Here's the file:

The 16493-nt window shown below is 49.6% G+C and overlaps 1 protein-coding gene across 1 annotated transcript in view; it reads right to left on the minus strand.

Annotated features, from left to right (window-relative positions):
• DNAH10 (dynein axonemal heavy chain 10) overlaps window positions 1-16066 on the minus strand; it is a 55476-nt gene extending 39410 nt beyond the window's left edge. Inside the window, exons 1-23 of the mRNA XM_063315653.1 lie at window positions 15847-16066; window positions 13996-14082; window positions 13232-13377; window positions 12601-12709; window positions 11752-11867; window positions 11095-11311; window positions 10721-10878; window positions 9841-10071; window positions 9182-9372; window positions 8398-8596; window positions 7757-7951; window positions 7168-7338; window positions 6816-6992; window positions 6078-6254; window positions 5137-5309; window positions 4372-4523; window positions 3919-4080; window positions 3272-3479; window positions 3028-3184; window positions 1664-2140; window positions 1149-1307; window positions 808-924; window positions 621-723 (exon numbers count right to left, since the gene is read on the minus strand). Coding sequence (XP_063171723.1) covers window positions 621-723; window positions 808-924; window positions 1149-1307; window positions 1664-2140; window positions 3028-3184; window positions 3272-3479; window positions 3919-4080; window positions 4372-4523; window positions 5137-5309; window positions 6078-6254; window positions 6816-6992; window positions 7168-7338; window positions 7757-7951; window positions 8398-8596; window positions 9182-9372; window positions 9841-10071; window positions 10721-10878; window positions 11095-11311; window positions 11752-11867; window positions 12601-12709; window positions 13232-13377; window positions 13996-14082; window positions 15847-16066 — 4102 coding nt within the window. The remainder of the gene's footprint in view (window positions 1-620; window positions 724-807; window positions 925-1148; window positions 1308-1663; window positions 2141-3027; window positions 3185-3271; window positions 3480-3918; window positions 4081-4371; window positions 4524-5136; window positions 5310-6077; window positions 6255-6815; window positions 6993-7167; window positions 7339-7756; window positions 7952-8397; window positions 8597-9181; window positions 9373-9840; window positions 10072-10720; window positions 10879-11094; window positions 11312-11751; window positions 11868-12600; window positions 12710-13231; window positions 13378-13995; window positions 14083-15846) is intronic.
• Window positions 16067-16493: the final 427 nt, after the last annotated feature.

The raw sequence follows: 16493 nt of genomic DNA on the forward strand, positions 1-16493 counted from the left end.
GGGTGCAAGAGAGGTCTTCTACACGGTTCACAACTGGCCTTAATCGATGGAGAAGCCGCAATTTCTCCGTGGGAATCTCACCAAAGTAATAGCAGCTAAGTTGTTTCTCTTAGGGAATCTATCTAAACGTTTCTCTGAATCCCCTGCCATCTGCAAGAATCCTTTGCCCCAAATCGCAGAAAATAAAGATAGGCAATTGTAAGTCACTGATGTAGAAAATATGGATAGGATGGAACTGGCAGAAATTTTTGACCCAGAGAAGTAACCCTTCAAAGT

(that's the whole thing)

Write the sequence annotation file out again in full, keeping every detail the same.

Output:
The 16493-nt window shown below is 49.6% G+C and overlaps 1 protein-coding gene across 1 annotated transcript in view; it reads right to left on the minus strand.

Annotated features, from left to right (window-relative positions):
• DNAH10 (dynein axonemal heavy chain 10) overlaps window positions 1-16066 on the minus strand; it is a 55476-nt gene extending 39410 nt beyond the window's left edge. Inside the window, exons 1-23 of the mRNA XM_063315653.1 lie at window positions 15847-16066; window positions 13996-14082; window positions 13232-13377; window positions 12601-12709; window positions 11752-11867; window positions 11095-11311; window positions 10721-10878; window positions 9841-10071; window positions 9182-9372; window positions 8398-8596; window positions 7757-7951; window positions 7168-7338; window positions 6816-6992; window positions 6078-6254; window positions 5137-5309; window positions 4372-4523; window positions 3919-4080; window positions 3272-3479; window positions 3028-3184; window positions 1664-2140; window positions 1149-1307; window positions 808-924; window positions 621-723 (exon numbers count right to left, since the gene is read on the minus strand). Coding sequence (XP_063171723.1) covers window positions 621-723; window positions 808-924; window positions 1149-1307; window positions 1664-2140; window positions 3028-3184; window positions 3272-3479; window positions 3919-4080; window positions 4372-4523; window positions 5137-5309; window positions 6078-6254; window positions 6816-6992; window positions 7168-7338; window positions 7757-7951; window positions 8398-8596; window positions 9182-9372; window positions 9841-10071; window positions 10721-10878; window positions 11095-11311; window positions 11752-11867; window positions 12601-12709; window positions 13232-13377; window positions 13996-14082; window positions 15847-16066 — 4102 coding nt within the window. The remainder of the gene's footprint in view (window positions 1-620; window positions 724-807; window positions 925-1148; window positions 1308-1663; window positions 2141-3027; window positions 3185-3271; window positions 3480-3918; window positions 4081-4371; window positions 4524-5136; window positions 5310-6077; window positions 6255-6815; window positions 6993-7167; window positions 7339-7756; window positions 7952-8397; window positions 8597-9181; window positions 9373-9840; window positions 10072-10720; window positions 10879-11094; window positions 11312-11751; window positions 11868-12600; window positions 12710-13231; window positions 13378-13995; window positions 14083-15846) is intronic.
• Window positions 16067-16493: the final 427 nt, after the last annotated feature.

The raw sequence follows: 16493 nt of genomic DNA on the forward strand, positions 1-16493 counted from the left end.
GGGTGCAAGAGAGGTCTTCTACACGGTTCACAACTGGCCTTAATCGATGGAGAAGCCGCAATTTCTCCGTGGGAATCTCACCAAAGTAATAGCAGCTAAGTTGTTTCTCTTAGGGAATCTATCTAAACGTTTCTCTGAATCCCCTGCCATCTGCAAGAATCCTTTGCCCCAAATCGCAGAAAATAAAGATAGGCAATTGTAAGTCACTGATGTAGAAAATATGGATAGGATGGAACTGGCAGAAATTTTTGACCCAGAGAAGTAACCCTTCAAAGT